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Car reviews - Subaru - Outback - 5-dr wagon range

Our Opinion

We like
Quality, ride comfort, quietness, full-size spare
Room for improvement
Some fussy styling cues, little steering feedback, VDC an expensive option

8 Sep 2006

DOES Subaru’s Outback overshadow the just-as-accomplished Liberty wagon?

The simple answer is yes. The Outback, for all its beefed up looks, is really just a hyped-up version of the Liberty wagon.

Clever marketing has imprinted in most people’s minds that it is a distinct model, completely separate to the Liberty wagon.

But in reality they share much – engines, suspensions, interiors and styling.

Even the revised 2007 price-points are much the same for the 2.5i and 3.0-litre Liberty and Outback models

What you get in an Outback though is the beefy side cladding, distinctive grille and under bumper treatment and 200mm of ground clearance.

These treatments transform the visual appeal of the car and give it a more muscular look that lifts the car into the “soft-roader” category.

The extra height may have its benefits when traversing off-road tracks and sandy beaches but the change in ride height does affect the car’s overall handling.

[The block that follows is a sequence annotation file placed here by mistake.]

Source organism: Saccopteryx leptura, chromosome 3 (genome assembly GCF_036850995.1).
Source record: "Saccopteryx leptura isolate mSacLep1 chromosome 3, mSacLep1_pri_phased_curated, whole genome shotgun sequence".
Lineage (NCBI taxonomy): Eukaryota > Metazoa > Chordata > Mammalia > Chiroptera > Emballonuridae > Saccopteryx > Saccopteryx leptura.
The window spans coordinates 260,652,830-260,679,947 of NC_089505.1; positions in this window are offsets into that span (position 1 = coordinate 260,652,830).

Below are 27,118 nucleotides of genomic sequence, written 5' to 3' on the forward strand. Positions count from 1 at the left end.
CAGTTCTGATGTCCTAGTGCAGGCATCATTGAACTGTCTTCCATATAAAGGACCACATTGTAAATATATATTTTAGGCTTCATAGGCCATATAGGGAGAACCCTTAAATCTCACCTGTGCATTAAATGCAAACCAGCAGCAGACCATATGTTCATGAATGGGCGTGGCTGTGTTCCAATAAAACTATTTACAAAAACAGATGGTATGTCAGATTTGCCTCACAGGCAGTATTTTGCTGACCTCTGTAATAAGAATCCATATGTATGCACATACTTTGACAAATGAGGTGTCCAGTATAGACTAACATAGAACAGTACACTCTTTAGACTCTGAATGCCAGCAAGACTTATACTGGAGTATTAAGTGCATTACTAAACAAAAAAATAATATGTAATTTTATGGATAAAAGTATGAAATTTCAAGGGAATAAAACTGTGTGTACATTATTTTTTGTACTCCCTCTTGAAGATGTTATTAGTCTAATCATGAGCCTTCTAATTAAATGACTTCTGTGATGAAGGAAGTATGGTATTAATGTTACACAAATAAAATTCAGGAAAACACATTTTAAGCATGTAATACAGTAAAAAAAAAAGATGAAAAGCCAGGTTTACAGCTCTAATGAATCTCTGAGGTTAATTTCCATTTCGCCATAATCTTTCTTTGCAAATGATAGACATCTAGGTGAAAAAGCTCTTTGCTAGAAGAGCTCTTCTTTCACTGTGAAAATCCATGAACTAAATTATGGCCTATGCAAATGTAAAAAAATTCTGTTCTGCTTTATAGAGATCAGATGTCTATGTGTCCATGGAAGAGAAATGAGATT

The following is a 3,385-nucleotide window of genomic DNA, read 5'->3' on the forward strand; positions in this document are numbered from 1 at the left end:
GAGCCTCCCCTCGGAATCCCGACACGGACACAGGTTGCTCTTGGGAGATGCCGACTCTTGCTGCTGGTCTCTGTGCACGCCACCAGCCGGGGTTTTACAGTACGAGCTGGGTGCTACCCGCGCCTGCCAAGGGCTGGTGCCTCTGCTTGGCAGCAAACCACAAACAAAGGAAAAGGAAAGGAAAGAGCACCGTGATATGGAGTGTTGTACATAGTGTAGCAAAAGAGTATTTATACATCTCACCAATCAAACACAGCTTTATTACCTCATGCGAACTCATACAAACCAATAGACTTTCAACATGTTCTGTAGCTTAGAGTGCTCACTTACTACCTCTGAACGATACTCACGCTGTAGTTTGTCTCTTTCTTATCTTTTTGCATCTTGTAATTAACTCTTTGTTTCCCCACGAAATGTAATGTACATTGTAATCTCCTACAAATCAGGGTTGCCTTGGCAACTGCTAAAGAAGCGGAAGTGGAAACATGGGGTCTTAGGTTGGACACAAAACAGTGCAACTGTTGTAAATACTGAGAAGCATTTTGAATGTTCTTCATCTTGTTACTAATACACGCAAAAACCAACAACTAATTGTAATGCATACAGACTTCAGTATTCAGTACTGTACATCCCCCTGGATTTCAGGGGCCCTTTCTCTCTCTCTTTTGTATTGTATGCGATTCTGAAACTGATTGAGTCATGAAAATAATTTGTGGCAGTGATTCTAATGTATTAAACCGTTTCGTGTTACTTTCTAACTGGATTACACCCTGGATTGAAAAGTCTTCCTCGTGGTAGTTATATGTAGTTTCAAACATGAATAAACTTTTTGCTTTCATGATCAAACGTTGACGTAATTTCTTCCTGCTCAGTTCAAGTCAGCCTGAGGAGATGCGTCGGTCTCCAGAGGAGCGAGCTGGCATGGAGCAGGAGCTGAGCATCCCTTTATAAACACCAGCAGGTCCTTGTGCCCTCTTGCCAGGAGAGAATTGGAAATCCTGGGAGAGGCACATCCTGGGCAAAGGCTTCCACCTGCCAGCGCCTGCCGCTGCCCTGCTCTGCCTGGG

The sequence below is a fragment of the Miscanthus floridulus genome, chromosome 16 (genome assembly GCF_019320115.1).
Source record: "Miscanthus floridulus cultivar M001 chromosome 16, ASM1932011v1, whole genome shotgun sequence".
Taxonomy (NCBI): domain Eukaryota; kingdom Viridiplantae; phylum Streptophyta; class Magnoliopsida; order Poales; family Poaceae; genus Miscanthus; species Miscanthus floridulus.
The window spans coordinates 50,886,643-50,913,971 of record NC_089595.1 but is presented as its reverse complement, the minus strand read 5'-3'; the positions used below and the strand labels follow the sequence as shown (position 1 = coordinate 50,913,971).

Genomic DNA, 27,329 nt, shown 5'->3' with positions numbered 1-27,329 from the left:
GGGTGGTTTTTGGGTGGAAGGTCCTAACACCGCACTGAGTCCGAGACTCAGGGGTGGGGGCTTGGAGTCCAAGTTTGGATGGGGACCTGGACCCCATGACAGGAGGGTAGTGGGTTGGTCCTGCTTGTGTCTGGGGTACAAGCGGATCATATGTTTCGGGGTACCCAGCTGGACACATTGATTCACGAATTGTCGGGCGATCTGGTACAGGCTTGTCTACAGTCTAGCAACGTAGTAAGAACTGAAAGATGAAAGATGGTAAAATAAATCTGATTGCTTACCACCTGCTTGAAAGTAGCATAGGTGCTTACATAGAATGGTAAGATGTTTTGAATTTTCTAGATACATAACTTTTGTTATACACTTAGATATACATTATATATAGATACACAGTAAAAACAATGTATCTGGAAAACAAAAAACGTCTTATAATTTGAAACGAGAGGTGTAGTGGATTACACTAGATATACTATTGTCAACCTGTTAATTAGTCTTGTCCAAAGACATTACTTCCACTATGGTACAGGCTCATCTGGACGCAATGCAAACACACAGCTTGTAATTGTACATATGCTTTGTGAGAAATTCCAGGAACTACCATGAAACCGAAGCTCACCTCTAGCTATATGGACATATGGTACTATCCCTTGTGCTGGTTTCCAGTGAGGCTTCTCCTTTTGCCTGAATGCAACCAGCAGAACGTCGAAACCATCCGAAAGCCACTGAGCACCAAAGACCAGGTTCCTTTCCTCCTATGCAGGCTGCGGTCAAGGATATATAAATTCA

The 2.5i Outback is a tad less precise and slightly more floaty on the road than the equivalent Liberty wagon and like the Liberty, the steering is overly light. When pushed through mountain corners it will lean into corners more and understeer is more prevalent.

However, on the handling scale it is far better than some high-riding SUVs we’ve experienced and many buyers who opt for a Subaru do so because they do not need, nor want, a lumbering SUV.

Where the Outback stands out is its ride over rough, corrugated gravel roads. As we’ve experienced previously, it will glide across the worst country roads with a ride that remains composed and suspension that insulates occupants from the worst of the conditions.

Such roads are an ideal reinforcement of Subaru’s all-wheel drive system, which incorporates a viscous coupling on all manual transmission Outbacks to provide a 50:50 front and rear torque split, as well as low-range.

Automatic 2.5i Outbacks have a transfer clutch system, which uses a multi-plate fluid clutch to engage drive. In practice the system works without any discernable lag in all-wheel drive.

The Outback’s competent MacPherson strut front and multi-link rear suspension carries over from the previous car without change. It didn’t need any because the system is poised and well sorted.

Visually the wagon shares many of the 2007 model year updates of its Liberty sibling.

The front gets reprofiled headlights, different bumper and grille, new larger exterior mirrors and new alloys.

The next five-spoke alloys, previously only found on the 3.0R, are now standard on the 2.5i.

These replace the ordinary cross-hatched alloys of the old car and in our view their simple design looks even better than the new alloys on the 3.0R.

A welcome addition is the standard brake assist but Subaru’s Vehicle Dynamic Control remains an expensive option and is only standard on the range-topping 3.0R Premium. Likewise, high intensity discharge Bi-Xenon headlights are only available on 3.0R models.